Uncontested Divorce in Georgia

Uncontested Divorce in Georgia

Introduction and Guide to Uncontested Divorce

This article presents an overview of getting an uncontested divorce in Georgia. Learn about filing requirements, the divorce process, property division, Parenting Plan, Settlement Agreement, and more.

Are you ready to file for uncontested divorce or perhaps still contemplating filing divorce? There are many things you need to know before filing for a divorce. Before filing, understanding the divorce process, defining your objectives, and having a plan to get through this life-changing event is important. Divorcing is rarely without some stress, proper planning can make the process less chaotic.

Uncontested divorce with children? If you have minor children you need to take time to learn specifically the laws for filing uncontested divorce with children. Matters of child custody, child visitation, child support, and co-parenting need to be thoroughly developed to provide the best possible life for the children caught up in the divorce.

What outcomes should you expect? The unique aspects of your situation will sculpt your divorce process, strategy, and results. Arrange a consultation with a divorce lawyer when you’ve gathered your thought on what you want to happen. In a consultation, a lawyer will provide you with answers to your questions. They will offer expert opinions about potential outcomes from your particular situation.

No Fault Divorce is an option in Georgia thanks to one of the 13 Legal Grounds for Divorce being irretrievably broken. This legal ground recognizes a mutual agreement that the marriage has failed, but does not place specific blame on either party. A recent article on the WomensLaw.org website includes the statement, "The judge can grant you a "no-fault" divorce in Georgia based on the marriage being "irretrievably broken," which means it’s impossible to fix it."1

Are you wondering about a legal separation? In Georgia, there is no official legal action known as legal separation. The comparable option in Georgia is to have a family law attorney file a separate maintenance agreement.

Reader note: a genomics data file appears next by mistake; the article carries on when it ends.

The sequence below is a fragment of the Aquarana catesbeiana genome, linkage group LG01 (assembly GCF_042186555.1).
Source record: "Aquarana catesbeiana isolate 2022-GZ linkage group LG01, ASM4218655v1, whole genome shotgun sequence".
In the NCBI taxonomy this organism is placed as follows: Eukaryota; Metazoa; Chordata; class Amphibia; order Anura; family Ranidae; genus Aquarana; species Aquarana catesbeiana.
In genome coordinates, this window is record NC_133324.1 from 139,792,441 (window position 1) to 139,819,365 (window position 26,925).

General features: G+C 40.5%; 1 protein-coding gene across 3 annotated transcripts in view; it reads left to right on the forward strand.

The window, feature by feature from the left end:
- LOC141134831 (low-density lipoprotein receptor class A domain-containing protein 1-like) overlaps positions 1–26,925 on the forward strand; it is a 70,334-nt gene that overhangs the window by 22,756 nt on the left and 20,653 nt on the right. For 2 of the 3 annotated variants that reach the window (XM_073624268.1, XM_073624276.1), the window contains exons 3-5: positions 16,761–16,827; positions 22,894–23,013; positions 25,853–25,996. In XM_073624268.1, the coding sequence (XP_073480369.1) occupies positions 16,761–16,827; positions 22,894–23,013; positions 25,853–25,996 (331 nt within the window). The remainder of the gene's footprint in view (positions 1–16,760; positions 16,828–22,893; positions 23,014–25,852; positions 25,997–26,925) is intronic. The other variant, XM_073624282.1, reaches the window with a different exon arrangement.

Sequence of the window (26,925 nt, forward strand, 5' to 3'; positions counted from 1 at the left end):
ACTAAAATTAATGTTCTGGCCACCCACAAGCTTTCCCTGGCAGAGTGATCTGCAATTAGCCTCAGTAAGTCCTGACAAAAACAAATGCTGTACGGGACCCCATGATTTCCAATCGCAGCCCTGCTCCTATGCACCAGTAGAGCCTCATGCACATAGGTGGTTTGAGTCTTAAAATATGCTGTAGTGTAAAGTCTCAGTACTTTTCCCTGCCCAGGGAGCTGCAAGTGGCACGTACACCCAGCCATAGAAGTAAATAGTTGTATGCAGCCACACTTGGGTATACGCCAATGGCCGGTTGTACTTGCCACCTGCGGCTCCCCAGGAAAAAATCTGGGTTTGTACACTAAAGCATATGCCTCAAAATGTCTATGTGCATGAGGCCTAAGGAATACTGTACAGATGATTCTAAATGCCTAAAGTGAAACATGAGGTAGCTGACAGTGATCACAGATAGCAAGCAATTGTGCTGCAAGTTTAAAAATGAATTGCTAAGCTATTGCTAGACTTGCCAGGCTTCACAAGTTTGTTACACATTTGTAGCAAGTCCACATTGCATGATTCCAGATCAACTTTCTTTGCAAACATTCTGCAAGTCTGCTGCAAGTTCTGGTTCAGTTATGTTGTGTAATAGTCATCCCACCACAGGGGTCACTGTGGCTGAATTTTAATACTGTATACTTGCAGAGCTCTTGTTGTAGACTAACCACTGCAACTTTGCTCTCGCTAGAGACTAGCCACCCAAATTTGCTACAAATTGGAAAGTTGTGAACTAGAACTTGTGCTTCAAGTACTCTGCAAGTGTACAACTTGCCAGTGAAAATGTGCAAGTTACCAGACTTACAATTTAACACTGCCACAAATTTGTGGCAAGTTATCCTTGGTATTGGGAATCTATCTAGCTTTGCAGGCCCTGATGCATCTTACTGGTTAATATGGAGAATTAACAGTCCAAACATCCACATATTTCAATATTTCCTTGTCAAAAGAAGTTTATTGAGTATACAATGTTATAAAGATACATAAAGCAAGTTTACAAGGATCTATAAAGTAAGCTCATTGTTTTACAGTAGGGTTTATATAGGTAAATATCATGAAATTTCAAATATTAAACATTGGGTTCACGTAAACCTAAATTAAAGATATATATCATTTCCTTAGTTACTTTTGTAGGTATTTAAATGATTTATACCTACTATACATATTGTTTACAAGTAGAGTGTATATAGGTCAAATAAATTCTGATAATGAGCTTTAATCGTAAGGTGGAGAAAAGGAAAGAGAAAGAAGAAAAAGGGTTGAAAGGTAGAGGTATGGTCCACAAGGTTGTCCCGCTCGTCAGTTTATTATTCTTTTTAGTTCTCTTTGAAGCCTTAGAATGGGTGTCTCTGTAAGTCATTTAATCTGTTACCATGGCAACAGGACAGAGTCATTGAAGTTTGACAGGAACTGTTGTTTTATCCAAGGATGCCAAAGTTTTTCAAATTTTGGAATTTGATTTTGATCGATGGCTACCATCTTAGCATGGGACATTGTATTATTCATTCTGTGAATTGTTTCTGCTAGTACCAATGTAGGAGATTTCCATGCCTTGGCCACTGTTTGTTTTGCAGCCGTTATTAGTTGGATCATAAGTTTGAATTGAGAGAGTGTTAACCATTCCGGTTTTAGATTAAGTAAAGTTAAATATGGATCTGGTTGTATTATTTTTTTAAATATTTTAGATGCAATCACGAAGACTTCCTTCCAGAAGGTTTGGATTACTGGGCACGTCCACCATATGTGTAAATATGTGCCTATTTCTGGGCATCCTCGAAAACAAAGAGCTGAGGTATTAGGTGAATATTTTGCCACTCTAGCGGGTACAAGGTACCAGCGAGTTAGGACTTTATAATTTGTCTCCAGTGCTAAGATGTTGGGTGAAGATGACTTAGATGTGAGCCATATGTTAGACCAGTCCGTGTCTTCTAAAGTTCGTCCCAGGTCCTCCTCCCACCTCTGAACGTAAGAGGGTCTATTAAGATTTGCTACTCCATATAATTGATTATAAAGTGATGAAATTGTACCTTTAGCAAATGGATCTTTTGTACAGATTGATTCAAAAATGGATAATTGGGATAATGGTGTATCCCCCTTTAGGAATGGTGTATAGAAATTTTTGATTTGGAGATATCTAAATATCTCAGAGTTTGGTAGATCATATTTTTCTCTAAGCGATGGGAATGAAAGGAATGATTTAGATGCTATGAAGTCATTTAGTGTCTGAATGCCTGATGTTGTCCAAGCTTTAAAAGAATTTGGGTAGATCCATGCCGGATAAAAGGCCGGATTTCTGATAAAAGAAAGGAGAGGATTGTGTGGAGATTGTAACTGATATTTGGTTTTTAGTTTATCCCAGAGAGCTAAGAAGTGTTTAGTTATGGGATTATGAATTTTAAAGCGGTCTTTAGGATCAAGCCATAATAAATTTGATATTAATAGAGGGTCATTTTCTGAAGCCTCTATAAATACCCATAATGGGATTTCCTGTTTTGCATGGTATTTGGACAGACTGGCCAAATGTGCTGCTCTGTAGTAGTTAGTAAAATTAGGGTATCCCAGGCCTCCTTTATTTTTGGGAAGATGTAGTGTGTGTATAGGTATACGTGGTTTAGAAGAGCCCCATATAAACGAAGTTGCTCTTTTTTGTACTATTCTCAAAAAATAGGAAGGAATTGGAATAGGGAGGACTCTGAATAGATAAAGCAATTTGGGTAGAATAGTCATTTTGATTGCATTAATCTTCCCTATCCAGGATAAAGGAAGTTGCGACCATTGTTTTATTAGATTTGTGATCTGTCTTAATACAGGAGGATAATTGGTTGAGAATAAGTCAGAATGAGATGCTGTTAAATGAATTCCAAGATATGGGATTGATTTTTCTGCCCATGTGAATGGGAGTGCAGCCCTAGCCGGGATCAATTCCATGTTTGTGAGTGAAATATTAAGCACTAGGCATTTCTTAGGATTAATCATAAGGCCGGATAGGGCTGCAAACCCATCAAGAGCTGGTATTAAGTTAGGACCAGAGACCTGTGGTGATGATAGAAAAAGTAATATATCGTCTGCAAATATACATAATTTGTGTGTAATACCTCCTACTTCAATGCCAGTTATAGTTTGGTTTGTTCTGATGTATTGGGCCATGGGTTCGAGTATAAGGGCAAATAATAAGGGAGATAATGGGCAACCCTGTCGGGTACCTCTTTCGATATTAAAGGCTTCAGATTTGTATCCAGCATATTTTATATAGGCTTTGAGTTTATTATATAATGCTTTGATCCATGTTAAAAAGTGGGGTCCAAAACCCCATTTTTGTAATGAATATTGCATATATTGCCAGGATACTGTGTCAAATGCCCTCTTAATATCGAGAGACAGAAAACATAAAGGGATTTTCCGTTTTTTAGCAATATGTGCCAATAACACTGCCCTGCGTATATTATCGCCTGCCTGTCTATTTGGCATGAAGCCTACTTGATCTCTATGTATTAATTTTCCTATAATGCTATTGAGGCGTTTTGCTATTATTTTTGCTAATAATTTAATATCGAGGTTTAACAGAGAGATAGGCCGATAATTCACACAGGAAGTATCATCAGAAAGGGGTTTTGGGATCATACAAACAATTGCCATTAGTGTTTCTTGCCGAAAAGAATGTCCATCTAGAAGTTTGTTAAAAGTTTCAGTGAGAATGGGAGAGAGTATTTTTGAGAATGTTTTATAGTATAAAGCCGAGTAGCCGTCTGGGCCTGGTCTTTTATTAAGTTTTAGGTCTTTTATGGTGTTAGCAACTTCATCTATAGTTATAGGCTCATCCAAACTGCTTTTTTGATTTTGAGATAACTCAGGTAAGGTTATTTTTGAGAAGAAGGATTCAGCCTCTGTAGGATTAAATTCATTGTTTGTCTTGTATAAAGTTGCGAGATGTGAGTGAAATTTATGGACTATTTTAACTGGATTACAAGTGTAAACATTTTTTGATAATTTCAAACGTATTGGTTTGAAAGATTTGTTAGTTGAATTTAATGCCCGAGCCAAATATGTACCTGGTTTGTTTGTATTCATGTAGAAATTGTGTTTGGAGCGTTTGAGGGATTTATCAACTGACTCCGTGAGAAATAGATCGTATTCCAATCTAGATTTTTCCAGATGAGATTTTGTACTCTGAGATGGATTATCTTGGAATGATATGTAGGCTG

How long does it take to get an uncontested divorce?

The State of Georgia has a waiting period of 30 days from the time divorce papers were served. So, technically finalizing your divorce could be done in 31 days. In reality, completing an uncontested divorce without children takes 2-4 months, however; an uncontested divorce with minor children normally takes 4-8 months. The amount of time it takes ultimately comes down to how much litigation is required, especially when it comes to property division, child-related matters, etc.

To minimize the amount of time it takes to get divorced, the GeorgiaOnlineDivorce website offers some advice. "Reach a full agreement concerning essential matters such as child custody and support, property division, and alimony. Provide correct and detailed information about all the parties to the case and your agreement in the forms. Follow the proper filing and serving processes, as well as arrange the hearing as soon as the waiting period is over."2

The Divorce Process

The Basic Requirements

Being a Georgia resident for at least six months is a requirement to file for divorce. You also need to complete and file specific documents with the Clerk of the Superior Court in your home county.

Another requirement is that you must be able to cite at least one of the 12 legal grounds for divorce in Georgia

Hiring a Divorce Lawyer

Although hiring a lawyer is not required, most people hire a divorce lawyer to prepare and file divorce papers (Petition for Divorce). The first step is having a consultation with a local divorce lawyer to discuss the situation. Assuming there is a verbal agreement to proceed, the law firm will move you through the client on-boarding process. This is usually a very simple and straightforward process.

Agreement and Retainer

Signing an agreement with a law firm is the point where you officially hire a divorce lawyer. They will also ask you to make a retainer payment. (The retainer is an amount of money from which the law firm will make monthly deductions to cover legal expenses.) Some legal firms offer payment plans enabling the divorce top be more affordable.